Bongo Media Worlds
Producing and Consuming Popular Culture in Dar es Salaam
Edited by: Matthias Krings, Uta Reuster-Jahn. With contributions by: Marie Luise Brüggemann, Claudia Böhme, Gabriel Hacke, Matthias Krings, Jörn Ratering, Uta Reuster-Jahn, Tanja Rohrbach, Mareike Späth, Jan-Christoph Tromp. Series edited by: Thomas Bierschenk, Anna-Maria Brandstetter, Raimund Kastenholz, Matthias Krings, Carola Lentz.
Series: Mainzer Beiträge zur Afrikaforschung Volume 342014
22 colour photos, 25 b/w photos, 9 cartoons
Text language(s): English
Format: 170 x 240 mm
In the wake of the transformation from a socialist to a neoliberal capitalist economy, Tanzania has witnessed an unprecedented proliferation of cultural production which went hand in hand with a steep rise in formal and informal media outlets. Bongo Media Worlds provides insights into the diverse and creative practices of producing and consuming popular media in Dar es Salaam, the country’s cultural capital. Bongo, an augmentative form of the Swahili noun ubongo meaning brain, is the popular nickname for Dar es Salaam and by extension the whole of Tanzania: One has to use one’s brains to survive in the city.
The term bongo has therefore come to encapsulate the notion of creativity and the readiness for improvisation born out of circumstance and necessity. It mirrors a positive self-image of Dar es Salaam’s inhabitants and the citizens of urban Tanzania at large. The spirit of bongo is also manifest in Dar es Salaam’s vibrant media landscape and its inhabitants – the producers and consumers of the various forms of popular media culture.
This collection of essays presents ethnographic case studies on some of the media worlds that have developed in Dar es Salaam during the last two decades under conditions set by economic liberalisation, political democratisation, technological innovation (in particular digitalisation), and globalisation with all their manifold implications. Eleven lively essays cover media and genres ranging from bongo flava music and video clips to bongo movies, televangelism, televised political satire, comics, live interpretation of foreign films, living rooms, and beauty pageants.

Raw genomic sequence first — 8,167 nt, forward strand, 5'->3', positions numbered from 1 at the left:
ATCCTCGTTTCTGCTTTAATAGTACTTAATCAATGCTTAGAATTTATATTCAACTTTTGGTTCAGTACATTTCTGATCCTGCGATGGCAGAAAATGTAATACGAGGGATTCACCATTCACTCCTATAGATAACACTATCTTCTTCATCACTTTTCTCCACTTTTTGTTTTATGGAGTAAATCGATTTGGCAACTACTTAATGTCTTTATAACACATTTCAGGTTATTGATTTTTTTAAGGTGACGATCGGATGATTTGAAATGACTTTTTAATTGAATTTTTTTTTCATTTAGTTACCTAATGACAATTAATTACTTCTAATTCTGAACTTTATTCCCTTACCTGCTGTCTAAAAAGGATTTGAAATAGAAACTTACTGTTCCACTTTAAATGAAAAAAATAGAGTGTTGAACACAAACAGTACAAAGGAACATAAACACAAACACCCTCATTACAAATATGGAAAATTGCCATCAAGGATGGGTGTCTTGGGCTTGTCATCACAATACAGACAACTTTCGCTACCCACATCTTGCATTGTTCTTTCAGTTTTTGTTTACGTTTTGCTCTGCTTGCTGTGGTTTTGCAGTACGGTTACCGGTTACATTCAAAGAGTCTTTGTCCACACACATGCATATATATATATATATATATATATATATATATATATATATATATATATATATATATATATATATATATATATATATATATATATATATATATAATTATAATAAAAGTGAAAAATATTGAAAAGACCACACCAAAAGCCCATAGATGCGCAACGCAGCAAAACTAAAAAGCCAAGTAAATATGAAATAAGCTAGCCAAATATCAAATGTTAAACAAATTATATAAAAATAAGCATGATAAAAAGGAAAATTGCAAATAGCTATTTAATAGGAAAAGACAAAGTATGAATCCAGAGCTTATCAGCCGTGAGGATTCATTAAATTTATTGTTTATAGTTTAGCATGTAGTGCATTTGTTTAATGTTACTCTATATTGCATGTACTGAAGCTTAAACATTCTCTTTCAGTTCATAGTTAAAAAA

Matthias Krings / Uta Reuster-Jahn:
Bongo media worlds – an introduction
Uta Reuster-Jahn / Gabriel Hacke:
The bongo flava industry in Tanzania and artists’ strategies for success
‘Antivirus’ – the revolt of bongo flava artists against a media-and-entertainment empire in Tanzania
Tanzanian music videos in the Black Atlantic – the production, distribution and visual references of bongo flava video clips
Marie Luise Brüggemann:
Walking a tightrope – Orijino Komedi and political satire on Tanzanian television
The hour of consolation – mediating charisma in Tanzanian televangelism
Don’t Mess with an Angel – the reception of a Mexican telenovela in Tanzania
Turning rice into pilau – the art of video narration in Tanzania
The rise and fall of a Tanzanian movie star – the case of Steven Kanumba
Daima mrembo – Beauty forever: promoting commercial interests and national identity through female bodies in the Miss Tanzania pageant
Katuni – an ethnographic study of Dar es Salaam’s comic world
Living rooms in Dar es Salaam – a photographic essay
Notes on Contributors
Matthias Krings is Professor of Anthropology and African Popular Culture at the Department of Anthropology and African Studies at the Johannes Gutenberg University Mainz.
Uta Reuster-Jahn, Dr. phil., is Lecturer in Swahili at the Asien-Afrika-Institut, University of Hamburg. She has published extensively on Tanzanian orature, popular Swahili literature and bongo flava music.
Following the links below you will find further publications featuring African media cultures in our programme:
- African Languages in Global Society / Les langues africaines à l’heure de la mondialisation / Lugha za Kiafrika kwenye enzi ya utandawazi
- African Media Cultures – Cultures de médias en Afrique
- White Elephant
- Beyond the Language Issue
- From Oral Literature to Video
- Life is a Thriller
In Bongo Media Worlds the focus is put on the actors in Tanzania’s contemporary media worlds: the producers whose entrepreneurial spirit is highlighted, as well as the consumers – although it is shown that in some cases no sharp distinction between the two categories can be made. [...] due to the close cooperation of all authors throughout the whole process from preparation over fieldwork to writing up, the volume is much more coherent than many other edited collections. This is certainly also due to the common methodological approach which all chapters share. All the researches presented in the book are based on an ethnographic approach, which involved at least a certain/some degree of participant observation. In several cases the researchers even been involved themselves and took over crucial roles in their field of analysis, such as Gabriel Hacke who worked as a cameraman in Bongo Flava video productions, Claudia Böhme who acted in various Bongo movie productions, or Tanja Rohrbach who became the ‘matron’ of the young women who participated in the Miss Tanzania pageant in 2009. Their reflections on the advantages and drawbacks which close involvement in one’s field of research brings with it are interesting and important parts of their respective chapters. [...] the in-depth case-studies presented in this volume take the reader on a fascinating journey into contemporary Bongo media worlds, whose dynamics can only fully be understood by looking at the diverse genres and phenomena in interplay. This new volume is therefore highly recommended reading for anyone interested in popular culture in (Eastern) Africa and in Swahili studies more generally.
Birgit Englert in Swahili Forum, 21/2014, pp. iv-vi
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